Before the State exercises its drastic powers of intervention, I would expect that a case by case, subjective assessment would have to be made.
INADVERTENT DISCRIMINATION AGAINST THE POOR?
How will the definitions of “abuse”, “neglect” and “self-neglect” impact poor families or individuals? For instance, we sometimes see multi-generation families living in small rental flats; will a vulnerable adult sleeping on a mattress without a proper bed be considered “neglected”? What if the vulnerable adult would benefit from certain treatment which requires payment, but he does not have the means to pay for it? For instance, there are psychiatric drugs to treat aggression, but some of these drugs are not subsidized and are costly especially when prescribed long-term. Will the vulnerable adult be considered neglected if the family cannot afford such treatment?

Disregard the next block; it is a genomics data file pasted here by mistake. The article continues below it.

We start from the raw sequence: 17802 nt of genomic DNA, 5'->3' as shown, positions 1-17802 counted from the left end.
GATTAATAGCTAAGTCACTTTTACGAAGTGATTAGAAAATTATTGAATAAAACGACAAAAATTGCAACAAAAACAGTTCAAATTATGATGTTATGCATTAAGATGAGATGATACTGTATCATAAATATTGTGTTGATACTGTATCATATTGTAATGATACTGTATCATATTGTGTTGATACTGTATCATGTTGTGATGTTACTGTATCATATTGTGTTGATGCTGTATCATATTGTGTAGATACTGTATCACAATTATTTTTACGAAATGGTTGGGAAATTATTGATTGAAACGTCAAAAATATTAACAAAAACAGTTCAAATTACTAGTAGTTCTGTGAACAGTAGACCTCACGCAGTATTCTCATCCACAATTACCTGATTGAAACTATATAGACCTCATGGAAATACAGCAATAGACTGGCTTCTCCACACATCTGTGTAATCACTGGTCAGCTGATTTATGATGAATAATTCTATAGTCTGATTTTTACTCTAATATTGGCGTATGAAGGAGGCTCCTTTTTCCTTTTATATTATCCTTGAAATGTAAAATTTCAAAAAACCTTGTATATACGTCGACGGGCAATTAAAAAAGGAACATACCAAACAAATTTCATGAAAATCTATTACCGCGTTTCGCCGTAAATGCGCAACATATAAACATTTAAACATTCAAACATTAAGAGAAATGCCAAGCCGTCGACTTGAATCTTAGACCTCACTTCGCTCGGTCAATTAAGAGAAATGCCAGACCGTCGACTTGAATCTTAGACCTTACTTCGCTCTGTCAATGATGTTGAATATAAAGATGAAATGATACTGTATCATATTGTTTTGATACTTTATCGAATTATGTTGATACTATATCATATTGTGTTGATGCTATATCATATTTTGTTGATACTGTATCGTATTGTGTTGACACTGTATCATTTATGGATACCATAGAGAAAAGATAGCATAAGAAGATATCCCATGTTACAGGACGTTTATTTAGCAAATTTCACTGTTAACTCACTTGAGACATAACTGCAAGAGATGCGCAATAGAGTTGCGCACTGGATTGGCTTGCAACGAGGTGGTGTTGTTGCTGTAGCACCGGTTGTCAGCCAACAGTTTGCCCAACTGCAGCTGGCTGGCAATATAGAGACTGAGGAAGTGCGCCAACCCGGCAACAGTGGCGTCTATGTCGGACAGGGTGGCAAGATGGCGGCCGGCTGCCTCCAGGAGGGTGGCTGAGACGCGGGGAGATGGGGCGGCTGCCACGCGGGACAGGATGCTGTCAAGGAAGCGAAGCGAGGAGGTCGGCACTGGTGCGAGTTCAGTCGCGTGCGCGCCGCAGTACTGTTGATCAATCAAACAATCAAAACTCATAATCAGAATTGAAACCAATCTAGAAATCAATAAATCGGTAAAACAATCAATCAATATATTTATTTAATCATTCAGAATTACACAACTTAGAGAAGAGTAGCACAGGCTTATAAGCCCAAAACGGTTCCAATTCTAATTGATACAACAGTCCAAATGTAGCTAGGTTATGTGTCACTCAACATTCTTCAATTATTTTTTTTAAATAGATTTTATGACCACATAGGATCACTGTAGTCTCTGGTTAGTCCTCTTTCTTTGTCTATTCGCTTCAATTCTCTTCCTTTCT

How will the government approach such cases? I am not saying that the Bill intends to discriminate against the poor, but could this be an inadvertent result?
AREAS FOR REVIEW
The government has been increasingly active in addressing issues such as aging and mental health. For instance, the government has enabled parents of disabled children to access a simplified, low-cost procedure to be appointed as deputies when their children reach adulthood.
Another scenario I have come across is that of adults who lose their mental capacity later in life, and have modest bank balances. From time to time, they also receive some top-ups from the government, which go into their bank accounts. Because of their lack of capacity, they are unable to sign documents and family members are unable to access those monies for their medical treatment or upkeep. With small balances like say $5,000 or $10,000, it does not make sense for family members to fork out say $6,000 in legal fees to apply to Court to be appointed deputies, especially when the money has to be paid upfront by them. Can the government look into how the process of deputyship in such cases can also be streamlined and made cost-effective?